WATTS LITTLE ANGEL BAND - New Orleans/Land Of A 1000 Dances/Nik Nak Paddy Whack
After the Watts Riots in South Los Angeles in 1965, the working-class community suffered further with no improvements to the infrastructure, a lack of opportunity, and the rise of delinquency and gang-fuelled crime. In the early 70s, a community activist, Mike Joseph, discovered a group of children in Watts playing music using junk and scrap metal as instruments. He brought them into a studio in Los Angeles and produced a record in 1971 in cooperation with the Watts Writers Workshop and other community groups. Scrap oil drums, iron bars, metal cans & other urban castoffs are played with enthusiasm, backing R&B favorites and a childrens song. But it was more than a mere document of childs play -- this peerlessly unique musical expression sends a strong message. - EM.
After nearly a decade of false starts, multiple game plans veering off the rails, and a handful of shattered hopes and/or dreams, the odyssey is finally complete—the new Fusetron site is here.
This is the first phase of a multipart rollout that will span the next few months: the currently browsable stock includes miscellaneous new releases from the past 8+ months (we have a lot of catching up to do), plus approximately a third of our backstock. Note that we’ve reduced/slashed prices on many titles and will continue to do so in order to make room for new stock. We’ll also be expanding / tweaking / improving / debugging the site itself (for example, we still have work to do on the automated international postage system, not to mention the inevitable inventory discrepancies that come with transferring an ancient and massive database to a new system).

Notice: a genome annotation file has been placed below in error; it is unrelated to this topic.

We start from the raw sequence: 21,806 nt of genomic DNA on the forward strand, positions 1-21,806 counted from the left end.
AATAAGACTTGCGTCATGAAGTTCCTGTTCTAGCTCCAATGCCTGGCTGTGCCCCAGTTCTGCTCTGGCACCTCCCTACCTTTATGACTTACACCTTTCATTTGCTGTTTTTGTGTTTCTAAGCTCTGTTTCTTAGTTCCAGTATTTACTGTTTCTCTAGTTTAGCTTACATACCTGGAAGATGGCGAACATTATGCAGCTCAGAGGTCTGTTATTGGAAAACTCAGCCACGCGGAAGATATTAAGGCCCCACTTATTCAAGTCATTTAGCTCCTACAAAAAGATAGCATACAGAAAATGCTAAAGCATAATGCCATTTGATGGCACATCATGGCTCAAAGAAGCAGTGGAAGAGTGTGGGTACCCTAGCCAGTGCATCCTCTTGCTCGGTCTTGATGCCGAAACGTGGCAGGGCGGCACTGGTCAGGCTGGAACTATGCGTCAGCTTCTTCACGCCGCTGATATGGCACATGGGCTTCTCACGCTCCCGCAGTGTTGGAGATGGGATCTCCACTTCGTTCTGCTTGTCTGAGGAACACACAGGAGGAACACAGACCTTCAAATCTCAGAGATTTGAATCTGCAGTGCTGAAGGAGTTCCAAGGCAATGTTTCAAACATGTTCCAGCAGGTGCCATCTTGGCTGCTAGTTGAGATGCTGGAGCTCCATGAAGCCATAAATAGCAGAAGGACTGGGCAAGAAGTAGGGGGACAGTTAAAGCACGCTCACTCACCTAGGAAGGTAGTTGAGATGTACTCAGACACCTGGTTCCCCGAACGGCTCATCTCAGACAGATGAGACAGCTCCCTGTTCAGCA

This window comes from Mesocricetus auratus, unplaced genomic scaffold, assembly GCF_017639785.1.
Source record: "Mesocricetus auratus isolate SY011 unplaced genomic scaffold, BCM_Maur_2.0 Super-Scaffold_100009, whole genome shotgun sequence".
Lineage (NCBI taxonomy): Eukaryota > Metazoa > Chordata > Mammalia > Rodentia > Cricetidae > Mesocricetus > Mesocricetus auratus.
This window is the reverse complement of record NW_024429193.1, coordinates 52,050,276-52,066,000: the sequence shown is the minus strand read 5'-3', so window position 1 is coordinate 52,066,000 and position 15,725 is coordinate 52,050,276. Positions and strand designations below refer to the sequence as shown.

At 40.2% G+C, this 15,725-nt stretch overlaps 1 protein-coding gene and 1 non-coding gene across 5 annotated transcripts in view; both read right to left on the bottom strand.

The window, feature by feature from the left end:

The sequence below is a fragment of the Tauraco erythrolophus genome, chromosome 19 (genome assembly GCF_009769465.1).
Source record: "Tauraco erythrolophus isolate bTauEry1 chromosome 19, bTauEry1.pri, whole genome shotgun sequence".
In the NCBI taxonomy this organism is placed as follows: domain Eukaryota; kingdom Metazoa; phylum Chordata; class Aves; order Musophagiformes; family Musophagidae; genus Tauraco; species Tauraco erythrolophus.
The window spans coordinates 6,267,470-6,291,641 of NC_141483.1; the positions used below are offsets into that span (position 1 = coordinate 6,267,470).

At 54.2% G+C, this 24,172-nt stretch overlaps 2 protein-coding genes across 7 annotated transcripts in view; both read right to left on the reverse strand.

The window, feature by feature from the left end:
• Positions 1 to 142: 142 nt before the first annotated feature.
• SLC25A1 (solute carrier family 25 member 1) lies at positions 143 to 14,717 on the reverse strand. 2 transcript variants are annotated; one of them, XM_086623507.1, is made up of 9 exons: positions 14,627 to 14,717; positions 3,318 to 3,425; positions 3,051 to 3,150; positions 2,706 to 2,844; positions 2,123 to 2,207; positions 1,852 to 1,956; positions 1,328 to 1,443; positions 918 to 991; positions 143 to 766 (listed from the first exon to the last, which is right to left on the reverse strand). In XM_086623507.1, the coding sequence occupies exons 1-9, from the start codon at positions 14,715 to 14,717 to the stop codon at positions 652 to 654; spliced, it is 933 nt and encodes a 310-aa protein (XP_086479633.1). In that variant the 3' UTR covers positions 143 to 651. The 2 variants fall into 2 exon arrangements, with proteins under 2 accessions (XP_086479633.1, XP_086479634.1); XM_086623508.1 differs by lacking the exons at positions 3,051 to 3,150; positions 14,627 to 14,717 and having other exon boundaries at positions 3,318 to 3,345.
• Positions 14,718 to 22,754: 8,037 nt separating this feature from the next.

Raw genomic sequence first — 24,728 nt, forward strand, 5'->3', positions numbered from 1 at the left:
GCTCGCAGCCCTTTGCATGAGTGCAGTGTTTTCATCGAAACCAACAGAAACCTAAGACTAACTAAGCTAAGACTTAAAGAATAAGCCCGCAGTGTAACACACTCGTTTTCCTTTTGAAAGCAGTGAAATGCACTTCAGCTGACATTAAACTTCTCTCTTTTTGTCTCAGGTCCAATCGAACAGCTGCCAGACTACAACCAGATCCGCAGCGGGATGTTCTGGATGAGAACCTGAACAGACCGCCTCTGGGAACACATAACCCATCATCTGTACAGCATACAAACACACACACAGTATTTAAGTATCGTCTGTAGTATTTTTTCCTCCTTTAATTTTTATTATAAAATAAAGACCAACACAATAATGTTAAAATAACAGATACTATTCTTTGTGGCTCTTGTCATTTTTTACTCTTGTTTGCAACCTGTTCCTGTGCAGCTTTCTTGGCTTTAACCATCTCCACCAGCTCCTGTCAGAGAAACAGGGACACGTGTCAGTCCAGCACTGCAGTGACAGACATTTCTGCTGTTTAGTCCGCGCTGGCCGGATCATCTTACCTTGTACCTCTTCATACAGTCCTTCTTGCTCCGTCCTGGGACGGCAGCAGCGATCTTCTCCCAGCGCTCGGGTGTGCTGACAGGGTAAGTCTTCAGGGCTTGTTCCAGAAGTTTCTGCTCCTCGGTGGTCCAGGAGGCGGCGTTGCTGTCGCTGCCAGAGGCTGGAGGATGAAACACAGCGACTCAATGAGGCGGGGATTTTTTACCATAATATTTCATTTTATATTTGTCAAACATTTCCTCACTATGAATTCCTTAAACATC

Over the next few months, as we take inventory, clean house, and delve into our storage, we will be uploading thousands of additional items, gradually, on a near-daily basis. This will include the majority of the LPs, as well as many titles, in all formats, once thought long-gone. Many currently “sold out” items are likely to resurface.
Finally, once our general backstock is up (probably in the next two or three months) we’ll begin making our extensive stockpile of rarities available online for the first time: tons of random out-of-print titles, "deadstock," warehouse finds, secondhand collectibles, etc., accumulated over the past few decades.
Frequent/returning customers will be getting early access to these items. Details to follow on how this will work (a priority mailing list? a 'frequent flyer'-like program?), but it will not be based on dollars spent. We want to reward those who consistently support us, especially in the discogs marketplace era (to those who show up trying to poach five copies of a one-off rarity, and nothing else, ever… ¯\_(ツ)_/¯ ).
So—we suggest you take some time to dig through the site—even we’ve been surprised by what’s been turning up, and there’s much more to come.